1. Ways to remember Hep:

    Name the addition after him, or erect a bronze statue of him touching the Rock, or name the rock after him.

    I’ll always remembered the passion. He truley believed we could win.

  2. All I can say is that I’m gonna miss Coach Hep. Coach Hep got me and he did GREAT things for IU while he was here. RIP Coach.

  3. He was a truly great man. His impact on our lives and our football program will not soon be forgotten.

  4. There is so much to say about Coach Hep. My best memory I will have of him is my 7 year old son telling him he wants to grow up and play football at IU, and that he will be the best linebacker Coach Hep has ever seen. This was on National signing day. Coach Hep took us back to his office, gave him an autographed picture, and had him sign a fake “LOI” to play for him.

    Memorial Stadium needs to be renamed for Coach Hep.

  5. Show Hep that his effort and enthusiasm was appreciated by showing up. While a memorial is fitting, it isn’t action enough. Did Hep get you? Did he give you hope? Did he walk the talk? He wanted people to share his passion about football at IU and the kids who play football. He did what he did to build support for IU, not himself. All of his actions were about others, and to respect that, we need to match his enthusiasm, passion and character. Show up! Be a fan for football. And, inspire people by showing your enthusiasm for life . . .

  6. As a fellow cancer battler I identify with Coach Hep. He always said, “Never quit!”

    Coach Hep, you ran life’s race strong to the finish! That’s exactly what I am striving to do. Thanks for your inspiration and example to your family, team and the community. Rest in peace. I’m glad you don’t have to suffer anymore. But I’m sad you won’t be with your family, friends and team. Now you’re in Heaven with Jesus, by God’s grace. And by God’s grace, I’ll look forward to meeting you there.

    My prayers are with Mrs. Hep and the family, as well as the IU football family. This is a sad day, but we can all be thankful for the passion Coach Hep had for life. And we can be grateful for the enthusiasm he brought back to IU Football.

    G. R. Dolby

  7. JD – I agree with you. I have made many post since Friday to rally the IU faithful. To get out of the grass lots, to get into Memorial Stadium, and to “Rock the Rock”.

    Saturday September 1st is the first game of the season, it is at home, against Indiana State. Think what it would mean to Coach Hep’s family, the IU Football staff, and the players to walk out of the locker rooms and see Cream and Crimson packed from the 1st row to the the top of the stadium. A sell out crowd to honor Coach Hep, and to start this team on it’s quest to win 13!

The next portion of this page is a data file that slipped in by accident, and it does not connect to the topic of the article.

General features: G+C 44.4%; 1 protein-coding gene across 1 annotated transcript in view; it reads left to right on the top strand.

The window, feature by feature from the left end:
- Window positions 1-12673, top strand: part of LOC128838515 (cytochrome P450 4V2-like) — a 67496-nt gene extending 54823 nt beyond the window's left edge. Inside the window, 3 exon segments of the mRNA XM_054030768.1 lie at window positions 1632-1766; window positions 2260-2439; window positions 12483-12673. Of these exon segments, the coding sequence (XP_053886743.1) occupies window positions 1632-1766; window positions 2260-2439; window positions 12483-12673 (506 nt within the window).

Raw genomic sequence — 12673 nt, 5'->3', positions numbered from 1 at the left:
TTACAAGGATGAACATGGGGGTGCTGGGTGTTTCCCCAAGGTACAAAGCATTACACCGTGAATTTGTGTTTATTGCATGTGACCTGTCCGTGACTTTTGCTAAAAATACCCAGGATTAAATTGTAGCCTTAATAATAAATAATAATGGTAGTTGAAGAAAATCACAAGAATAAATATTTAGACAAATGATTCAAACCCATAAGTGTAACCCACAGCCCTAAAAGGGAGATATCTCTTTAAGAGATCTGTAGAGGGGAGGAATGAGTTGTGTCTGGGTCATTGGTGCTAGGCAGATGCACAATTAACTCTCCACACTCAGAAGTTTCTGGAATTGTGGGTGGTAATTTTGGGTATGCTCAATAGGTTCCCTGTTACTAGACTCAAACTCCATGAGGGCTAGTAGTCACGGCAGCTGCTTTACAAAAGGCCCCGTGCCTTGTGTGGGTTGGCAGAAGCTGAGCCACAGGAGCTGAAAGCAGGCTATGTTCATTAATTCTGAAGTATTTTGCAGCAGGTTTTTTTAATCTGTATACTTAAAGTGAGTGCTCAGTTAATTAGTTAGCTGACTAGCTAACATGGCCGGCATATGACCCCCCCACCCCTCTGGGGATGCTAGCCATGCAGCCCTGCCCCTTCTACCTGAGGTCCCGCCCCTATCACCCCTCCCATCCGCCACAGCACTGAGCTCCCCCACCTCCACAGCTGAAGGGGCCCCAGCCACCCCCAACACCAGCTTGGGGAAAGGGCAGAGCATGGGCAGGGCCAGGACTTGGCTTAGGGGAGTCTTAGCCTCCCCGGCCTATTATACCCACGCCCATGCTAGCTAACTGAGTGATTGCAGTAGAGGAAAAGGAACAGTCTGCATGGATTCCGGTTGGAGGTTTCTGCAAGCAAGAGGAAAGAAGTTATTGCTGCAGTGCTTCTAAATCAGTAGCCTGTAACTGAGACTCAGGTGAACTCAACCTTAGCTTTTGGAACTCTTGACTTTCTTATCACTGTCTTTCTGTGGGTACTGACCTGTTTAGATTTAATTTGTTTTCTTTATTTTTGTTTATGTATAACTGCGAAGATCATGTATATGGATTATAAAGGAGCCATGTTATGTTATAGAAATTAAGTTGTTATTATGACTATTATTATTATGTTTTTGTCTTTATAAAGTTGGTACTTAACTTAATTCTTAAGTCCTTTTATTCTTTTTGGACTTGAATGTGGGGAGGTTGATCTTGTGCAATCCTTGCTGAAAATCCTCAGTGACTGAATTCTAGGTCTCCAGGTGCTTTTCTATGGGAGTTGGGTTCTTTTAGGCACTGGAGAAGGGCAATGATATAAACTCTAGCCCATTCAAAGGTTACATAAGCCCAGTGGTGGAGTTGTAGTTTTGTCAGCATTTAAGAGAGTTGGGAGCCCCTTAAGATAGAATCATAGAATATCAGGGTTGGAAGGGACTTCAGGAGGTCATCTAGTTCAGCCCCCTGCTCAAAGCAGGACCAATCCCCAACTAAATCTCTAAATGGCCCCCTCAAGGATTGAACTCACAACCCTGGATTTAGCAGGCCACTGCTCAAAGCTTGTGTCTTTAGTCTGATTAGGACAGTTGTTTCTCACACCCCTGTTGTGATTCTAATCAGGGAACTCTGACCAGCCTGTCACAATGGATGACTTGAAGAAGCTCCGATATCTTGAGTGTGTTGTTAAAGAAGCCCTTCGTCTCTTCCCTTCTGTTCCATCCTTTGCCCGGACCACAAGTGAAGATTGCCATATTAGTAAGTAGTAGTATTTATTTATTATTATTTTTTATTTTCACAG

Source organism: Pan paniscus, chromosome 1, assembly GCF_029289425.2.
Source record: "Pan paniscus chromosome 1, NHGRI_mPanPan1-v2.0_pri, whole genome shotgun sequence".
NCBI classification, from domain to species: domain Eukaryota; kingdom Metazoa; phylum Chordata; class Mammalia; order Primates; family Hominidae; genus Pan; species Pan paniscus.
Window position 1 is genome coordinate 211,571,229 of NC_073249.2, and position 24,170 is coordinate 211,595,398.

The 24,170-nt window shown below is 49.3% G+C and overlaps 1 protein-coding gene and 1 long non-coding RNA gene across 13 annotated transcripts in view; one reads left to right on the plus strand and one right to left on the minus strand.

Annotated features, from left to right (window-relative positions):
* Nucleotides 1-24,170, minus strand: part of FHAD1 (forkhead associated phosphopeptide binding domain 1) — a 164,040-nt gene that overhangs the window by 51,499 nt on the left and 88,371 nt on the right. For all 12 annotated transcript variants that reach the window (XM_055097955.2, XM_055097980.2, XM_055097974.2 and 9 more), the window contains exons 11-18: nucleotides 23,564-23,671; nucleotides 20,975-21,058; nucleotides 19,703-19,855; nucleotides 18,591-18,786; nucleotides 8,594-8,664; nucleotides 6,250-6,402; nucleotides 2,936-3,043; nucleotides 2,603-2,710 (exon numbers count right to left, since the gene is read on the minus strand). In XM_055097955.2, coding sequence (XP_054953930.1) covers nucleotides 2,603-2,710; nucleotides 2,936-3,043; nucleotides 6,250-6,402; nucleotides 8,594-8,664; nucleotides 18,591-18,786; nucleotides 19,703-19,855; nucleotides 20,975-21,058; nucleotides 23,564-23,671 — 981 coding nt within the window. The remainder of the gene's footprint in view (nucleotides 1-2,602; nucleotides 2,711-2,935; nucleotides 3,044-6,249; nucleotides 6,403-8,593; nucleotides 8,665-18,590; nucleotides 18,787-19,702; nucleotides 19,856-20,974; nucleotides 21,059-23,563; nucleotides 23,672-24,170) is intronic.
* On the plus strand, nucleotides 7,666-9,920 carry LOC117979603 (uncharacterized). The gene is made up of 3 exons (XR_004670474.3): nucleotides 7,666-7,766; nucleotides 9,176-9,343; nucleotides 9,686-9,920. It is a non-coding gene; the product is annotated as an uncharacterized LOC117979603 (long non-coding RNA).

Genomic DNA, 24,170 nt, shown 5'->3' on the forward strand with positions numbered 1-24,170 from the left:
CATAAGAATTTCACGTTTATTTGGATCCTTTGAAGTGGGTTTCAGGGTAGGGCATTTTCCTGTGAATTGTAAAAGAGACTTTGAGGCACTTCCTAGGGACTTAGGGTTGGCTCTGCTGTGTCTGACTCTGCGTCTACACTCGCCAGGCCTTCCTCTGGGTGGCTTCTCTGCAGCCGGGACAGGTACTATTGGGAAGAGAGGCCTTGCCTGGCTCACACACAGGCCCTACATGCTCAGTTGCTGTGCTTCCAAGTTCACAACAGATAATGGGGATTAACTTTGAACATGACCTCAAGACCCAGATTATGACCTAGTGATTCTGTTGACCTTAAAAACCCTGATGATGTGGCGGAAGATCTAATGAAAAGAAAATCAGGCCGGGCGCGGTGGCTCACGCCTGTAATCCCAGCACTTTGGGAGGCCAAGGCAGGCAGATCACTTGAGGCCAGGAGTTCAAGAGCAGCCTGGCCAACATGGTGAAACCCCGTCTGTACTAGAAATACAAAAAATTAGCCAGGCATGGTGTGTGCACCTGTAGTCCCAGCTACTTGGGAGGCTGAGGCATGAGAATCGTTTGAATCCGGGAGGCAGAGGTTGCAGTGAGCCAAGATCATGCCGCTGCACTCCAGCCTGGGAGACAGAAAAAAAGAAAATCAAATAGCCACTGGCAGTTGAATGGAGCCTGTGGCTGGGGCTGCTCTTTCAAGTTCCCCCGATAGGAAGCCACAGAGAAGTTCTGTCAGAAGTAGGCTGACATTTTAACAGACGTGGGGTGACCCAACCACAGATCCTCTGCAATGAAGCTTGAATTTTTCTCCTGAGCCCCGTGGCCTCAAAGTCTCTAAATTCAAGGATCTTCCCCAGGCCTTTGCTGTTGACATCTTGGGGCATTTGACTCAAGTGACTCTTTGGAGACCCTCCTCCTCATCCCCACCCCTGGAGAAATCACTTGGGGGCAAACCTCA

8. Coach Hep should be remembered by continuing the Saturday traditions he started here at IU… The Rock has so much more meaning now, and The Walk will never be the same.

    Coach Hep got me, my friends and my family. We all feel the best way to remember him is to continue supporting IU football and the program he so obviously cared about.

    Naming something after him is good too.

  9. I didn’t know Coach Hep personally and was only fortunate to speak with him once at a football camp. However, the life he brought back to IU football goes without question. More importantly, the way he seemed to love life each time I saw him. Whether he was coahing on the field or leaving the game field with his wife after a game, he always struck me as a man who had made life into what he wanted it to be. Thank you Coach for setting the example.

  10. IU’s biggest problem has been fan support. Coach Hep reached out to the entire Hoosier Nation and began to develop the fan base that has been missing in Memorial Stadium for years… I can only hope that with his passing, his efforts will not be forgotten. Support the kids on the field as Coach did, they will need it now more than ever. I envisioned Hep at IU for a long time.. One day lifting the Rose Bowl trophy over his head.. I am truly saddended by his passing and I didn’t even know the man. That says it all….

  11. We need to get that statue built in honor of Coach Hep. He deserves it. Also, I agree with all of you in that we need to pack the Rock this year. I love IU football and I’ll definitely be there.

  12. Even up here in Chicago, Hep got the Alumni base fired up and much more active during the fall, something Cameron or Dinardo never did. On the field, he made the team a legit contender against Wisconsin, Iowa, Penn State, and Purdue. If he would have had 5 more season, a win against a big like Ohio State or Michigan was more than possible. His death is a great loss to the Indiana Program, but pales in comparison to the immense impact he had and it will be interesting to see the depth of this impact now that he’s gone.

  13. I was so sorry to hear about Coach Hoeppner’s passing. He was loved by not only his players, but IU Students and fans as well. You could see how much he loved IU and how motivated he was to bring a winning program to Bloomington. He even took the time to write my son a personal email after my son had written him.

    My son is a PE Major at IU with a Coaching Minor. I can’t think of a better coach for him to emulate than Coach Hep.

  14. I feel sick at my stomach after reading this terrible news. The Hoosier Nation truly lost one of its best today. The enthusiasm and spark he provided Bloomington and the rest of Indiana about football…yes football, was priceless. Never did I care much about IU football until I arrived in Bloomington for freshmen orientation in the summer of 05 (the year Hep was hired), to signs of “Coach Hep wants you!” and other messages across campus. From that day forward, I felt obliged and honored to sign up for IU football season tickets then, last year, and this upcoming year. I hope all of us Hoosiers can rally after this terrible loss….rally to pack the Rock, to support this program that Coach Hep has rebuilt, and most importantly, rally to honor Coach Hep and the legacy that will last forever.